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    Barbara Garcia_Founder of the Teesdale Lunch Program

    “We developed this program from scratch. On the first day we had 16 clients, now we have 70.”

    Warden Woods Community Centre began operating food security programs at 40 Teesdale in 2000 through a partnership with Agincourt Community Centre. Community Development worker, Barbara Garcia (who coordinates Warden Woods’ programs at Teesdale) remembers that, when she arrived at Teesdale, there was a meal program in place, called “Congregate Dining”. It cost each individual $3 a plate. When that program ended, Garcia started up a homeless drop-in meal program, which offers a sit-down lunch every Wednesday, a bagged lunch program on Thursdays (with a dinner to go every second week) and a lunch on Mondays in the winter. Garcia secured funding from the City of Toronto, which still funds most of the Teesdale food security programs. The Monday ‘Out of the Cold’ meal is funded by United Way Toronto.  Garcia remembers starting the program saying, “We developed this program from scratch. I didn’t know how to start a drop-in program. My proposal was like “I’ll run the program 5 days a week”! Anyways, we did all the flyers, went out in the community, did a focus group. We started the program. On the first day we had 16 clients, now we have 70.”

    The history of Warden Woods’ programs at Teesdale goes back even further, to 1977, when Teesdale residents demanded more recreational and cultural programs, particularly for children and youth. Warden Woods Church and Community Centre offered to supply an on-site community worker at that time. They established the “Teesdale Community Centre” at 40 Teesdale, which initially consisted of an office/lounge, a meeting room, and a recreation area. The Centre was funded in the first year by two church groups and operated by community worker Don Hildebrand. Over the years, the Centre offered a “Teen Rec Room” at 30 Teesdale, a small library, a quarterly newsletter and many different drop-in programs. It was guided by a tenant advisory board.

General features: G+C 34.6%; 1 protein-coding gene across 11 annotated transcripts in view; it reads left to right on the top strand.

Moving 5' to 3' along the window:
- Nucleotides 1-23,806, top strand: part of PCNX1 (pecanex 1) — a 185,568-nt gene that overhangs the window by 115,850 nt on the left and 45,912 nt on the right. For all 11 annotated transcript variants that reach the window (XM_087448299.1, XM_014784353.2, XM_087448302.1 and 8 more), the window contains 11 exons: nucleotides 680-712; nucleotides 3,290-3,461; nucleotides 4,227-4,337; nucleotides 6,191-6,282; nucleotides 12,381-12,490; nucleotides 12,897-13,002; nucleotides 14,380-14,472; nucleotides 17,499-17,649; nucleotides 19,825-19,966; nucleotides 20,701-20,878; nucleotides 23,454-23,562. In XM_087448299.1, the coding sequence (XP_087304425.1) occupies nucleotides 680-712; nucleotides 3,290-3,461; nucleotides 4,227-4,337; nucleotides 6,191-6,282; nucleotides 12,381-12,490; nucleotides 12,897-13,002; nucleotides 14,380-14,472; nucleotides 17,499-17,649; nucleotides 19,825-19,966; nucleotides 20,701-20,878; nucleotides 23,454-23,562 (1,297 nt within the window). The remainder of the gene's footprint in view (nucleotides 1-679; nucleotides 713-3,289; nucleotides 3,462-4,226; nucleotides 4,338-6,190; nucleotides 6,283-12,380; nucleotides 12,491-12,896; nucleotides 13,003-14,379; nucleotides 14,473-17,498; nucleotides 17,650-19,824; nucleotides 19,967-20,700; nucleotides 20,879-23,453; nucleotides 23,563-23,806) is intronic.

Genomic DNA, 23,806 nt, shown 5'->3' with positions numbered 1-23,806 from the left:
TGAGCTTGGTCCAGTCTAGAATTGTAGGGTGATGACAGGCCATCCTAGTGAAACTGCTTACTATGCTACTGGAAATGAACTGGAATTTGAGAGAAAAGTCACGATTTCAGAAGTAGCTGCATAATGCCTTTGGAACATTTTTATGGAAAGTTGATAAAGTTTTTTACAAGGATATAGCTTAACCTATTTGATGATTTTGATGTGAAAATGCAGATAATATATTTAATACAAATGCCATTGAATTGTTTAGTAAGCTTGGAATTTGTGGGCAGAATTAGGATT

Today a typical week of food programming at Teesdale is jam-packed. On Mondays the food truck from 2nd Harvest arrives and the staff unload it with the help of community volunteers. On Tuesdays, staff catch up on program operations. On Wednesdays Flavienne Martin and a number of volunteer cooks make a hot lunch, which is served by volunteers, and Michael Nyakundi runs the fresh produce market at the Warden Woods Firvalley site. On Thursdays the bagged lunch program operates. On Fridays a fresh food market is offered at the Teesdale site. All the while, staff provide clients with access to a computer and phone, information about housing, jobs and, self-care, workshops, clinics and personal support.


      Teesdale   Memory Archive